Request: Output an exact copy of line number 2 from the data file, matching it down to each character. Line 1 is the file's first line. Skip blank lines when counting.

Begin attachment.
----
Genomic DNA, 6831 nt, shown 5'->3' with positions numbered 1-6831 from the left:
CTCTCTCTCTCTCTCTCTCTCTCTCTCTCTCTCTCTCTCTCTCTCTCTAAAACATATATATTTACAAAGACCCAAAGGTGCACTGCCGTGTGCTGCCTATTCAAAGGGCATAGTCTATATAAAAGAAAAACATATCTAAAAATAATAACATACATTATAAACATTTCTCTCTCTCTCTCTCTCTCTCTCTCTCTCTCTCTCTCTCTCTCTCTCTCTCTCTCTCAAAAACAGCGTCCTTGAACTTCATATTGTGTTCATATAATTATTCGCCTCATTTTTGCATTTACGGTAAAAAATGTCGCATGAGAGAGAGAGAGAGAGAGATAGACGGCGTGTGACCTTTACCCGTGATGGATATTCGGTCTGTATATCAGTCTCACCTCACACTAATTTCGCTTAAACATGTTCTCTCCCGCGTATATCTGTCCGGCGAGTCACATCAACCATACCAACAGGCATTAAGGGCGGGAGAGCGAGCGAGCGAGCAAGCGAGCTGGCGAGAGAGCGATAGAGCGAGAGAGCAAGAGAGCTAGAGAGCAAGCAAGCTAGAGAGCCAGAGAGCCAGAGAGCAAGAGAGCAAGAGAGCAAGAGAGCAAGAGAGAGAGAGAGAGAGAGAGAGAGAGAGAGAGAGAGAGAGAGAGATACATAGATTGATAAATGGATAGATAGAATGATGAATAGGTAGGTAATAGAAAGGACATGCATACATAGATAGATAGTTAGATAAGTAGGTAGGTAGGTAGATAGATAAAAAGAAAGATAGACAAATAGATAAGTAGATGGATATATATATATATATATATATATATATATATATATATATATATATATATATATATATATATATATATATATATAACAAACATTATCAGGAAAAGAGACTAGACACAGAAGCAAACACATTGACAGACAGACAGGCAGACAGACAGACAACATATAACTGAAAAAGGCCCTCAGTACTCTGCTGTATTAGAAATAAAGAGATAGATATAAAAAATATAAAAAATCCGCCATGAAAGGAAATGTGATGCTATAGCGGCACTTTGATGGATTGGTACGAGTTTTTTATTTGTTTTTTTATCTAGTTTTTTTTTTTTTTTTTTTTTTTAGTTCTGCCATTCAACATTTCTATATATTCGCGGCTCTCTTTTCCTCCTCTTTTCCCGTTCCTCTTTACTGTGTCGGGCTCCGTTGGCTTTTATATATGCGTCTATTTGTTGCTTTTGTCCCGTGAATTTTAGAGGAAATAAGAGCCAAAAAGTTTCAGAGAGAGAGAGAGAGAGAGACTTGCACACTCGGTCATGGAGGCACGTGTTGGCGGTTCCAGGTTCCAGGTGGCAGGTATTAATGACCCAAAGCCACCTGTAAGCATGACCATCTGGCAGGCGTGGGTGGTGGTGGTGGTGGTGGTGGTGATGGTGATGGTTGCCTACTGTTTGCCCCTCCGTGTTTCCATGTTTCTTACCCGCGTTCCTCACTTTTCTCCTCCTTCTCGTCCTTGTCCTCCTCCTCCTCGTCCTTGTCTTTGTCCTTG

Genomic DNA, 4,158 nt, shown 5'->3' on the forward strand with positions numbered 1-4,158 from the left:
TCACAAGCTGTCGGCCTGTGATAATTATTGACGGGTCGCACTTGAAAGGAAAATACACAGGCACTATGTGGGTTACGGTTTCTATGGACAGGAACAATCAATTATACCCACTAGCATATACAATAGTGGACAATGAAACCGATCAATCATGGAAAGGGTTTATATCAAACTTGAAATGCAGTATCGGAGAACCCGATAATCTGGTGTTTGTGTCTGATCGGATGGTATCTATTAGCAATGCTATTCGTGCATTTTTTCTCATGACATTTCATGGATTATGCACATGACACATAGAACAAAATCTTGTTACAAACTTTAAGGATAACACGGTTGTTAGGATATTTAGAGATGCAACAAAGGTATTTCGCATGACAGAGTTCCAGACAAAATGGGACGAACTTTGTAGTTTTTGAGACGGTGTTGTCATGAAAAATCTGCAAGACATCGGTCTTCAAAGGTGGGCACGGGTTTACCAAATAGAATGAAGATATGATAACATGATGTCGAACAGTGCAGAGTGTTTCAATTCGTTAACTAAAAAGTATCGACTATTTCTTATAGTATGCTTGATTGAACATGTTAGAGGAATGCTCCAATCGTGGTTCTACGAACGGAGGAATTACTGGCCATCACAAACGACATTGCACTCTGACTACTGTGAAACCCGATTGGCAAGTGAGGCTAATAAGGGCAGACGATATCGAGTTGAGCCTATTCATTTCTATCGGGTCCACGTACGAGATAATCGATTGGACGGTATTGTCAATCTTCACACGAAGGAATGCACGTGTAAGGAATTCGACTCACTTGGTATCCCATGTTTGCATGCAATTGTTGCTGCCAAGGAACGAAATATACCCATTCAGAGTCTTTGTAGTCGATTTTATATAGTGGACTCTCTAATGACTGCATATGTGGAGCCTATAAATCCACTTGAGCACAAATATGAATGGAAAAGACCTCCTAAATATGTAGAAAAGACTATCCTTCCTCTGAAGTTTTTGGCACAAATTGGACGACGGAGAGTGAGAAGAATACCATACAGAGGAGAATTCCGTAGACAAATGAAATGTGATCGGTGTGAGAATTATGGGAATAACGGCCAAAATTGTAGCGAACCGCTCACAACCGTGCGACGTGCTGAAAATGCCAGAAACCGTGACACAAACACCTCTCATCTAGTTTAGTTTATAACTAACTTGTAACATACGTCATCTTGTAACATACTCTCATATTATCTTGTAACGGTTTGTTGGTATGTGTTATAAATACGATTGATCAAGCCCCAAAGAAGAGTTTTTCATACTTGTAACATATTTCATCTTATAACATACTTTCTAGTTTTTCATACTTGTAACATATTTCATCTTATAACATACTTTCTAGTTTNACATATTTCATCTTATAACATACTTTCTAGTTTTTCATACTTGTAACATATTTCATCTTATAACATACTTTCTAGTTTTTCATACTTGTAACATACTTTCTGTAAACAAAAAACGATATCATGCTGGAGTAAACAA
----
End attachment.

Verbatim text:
CTCTCTCTCTCTCTCTCTCTCTCTCTCTCTCTCTCTCTCTCTCTCTCTAAAACATATATATTTACAAAGACCCAAAGGTGCACTGCCGTGTGCTGCCTATTCAAAGGGCATAGTCTATATAAAAGAAAAACATATCTAAAAATAATAACATACATTATAAACATTTCTCTCTCTCTCTCTCTCTCTCTCTCTCTCTCTCTCTCTCTCTCTCTCTCTCTCTCTCAAAAACAGCGTCCTTGAACTTCATATTGTGTTCATATAATTATTCGCCTCATTTTTGCATTTACGGTAAAAAATGTCGCATGAGAGAGAGAGAGAGAGAGATAGACGGCGTGTGACCTTTACCCGTGATGGATATTCGGTCTGTATATCAGTCTCACCTCACACTAATTTCGCTTAAACATGTTCTCTCCCGCGTATATCTGTCCGGCGAGTCACATCAACCATACCAACAGGCATTAAGGGCGGGAGAGCGAGCGAGCGAGCAAGCGAGCTGGCGAGAGAGCGATAGAGCGAGAGAGCAAGAGAGCTAGAGAGCAAGCAAGCTAGAGAGCCAGAGAGCCAGAGAGCAAGAGAGCAAGAGAGCAAGAGAGCAAGAGAGAGAGAGAGAGAGAGAGAGAGAGAGAGAGAGAGAGAGAGAGATACATAGATTGATAAATGGATAGATAGAATGATGAATAGGTAGGTAATAGAAAGGACATGCATACATAGATAGATAGTTAGATAAGTAGGTAGGTAGGTAGATAGATAAAAAGAAAGATAGACAAATAGATAAGTAGATGGATATATATATATATATATATATATATATATATATATATATATATATATATATATATATATATATATATATATATAACAAACATTATCAGGAAAAGAGACTAGACACAGAAGCAAACACATTGACAGACAGACAGGCAGACAGACAGACAACATATAACTGAAAAAGGCCCTCAGTACTCTGCTGTATTAGAAATAAAGAGATAGATATAAAAAATATAAAAAATCCGCCATGAAAGGAAATGTGATGCTATAGCGGCACTTTGATGGATTGGTACGAGTTTTTTATTTGTTTTTTTATCTAGTTTTTTTTTTTTTTTTTTTTTTTAGTTCTGCCATTCAACATTTCTATATATTCGCGGCTCTCTTTTCCTCCTCTTTTCCCGTTCCTCTTTACTGTGTCGGGCTCCGTTGGCTTTTATATATGCGTCTATTTGTTGCTTTTGTCCCGTGAATTTTAGAGGAAATAAGAGCCAAAAAGTTTCAGAGAGAGAGAGAGAGAGAGACTTGCACACTCGGTCATGGAGGCACGTGTTGGCGGTTCCAGGTTCCAGGTGGCAGGTATTAATGACCCAAAGCCACCTGTAAGCATGACCATCTGGCAGGCGTGGGTGGTGGTGGTGGTGGTGGTGGTGATGGTGATGGTTGCCTACTGTTTGCCCCTCCGTGTTTCCATGTTTCTTACCCGCGTTCCTCACTTTTCTCCTCCTTCTCGTCCTTGTCCTCCTCCTCCTCGTCCTTGTCTTTGTCCTTG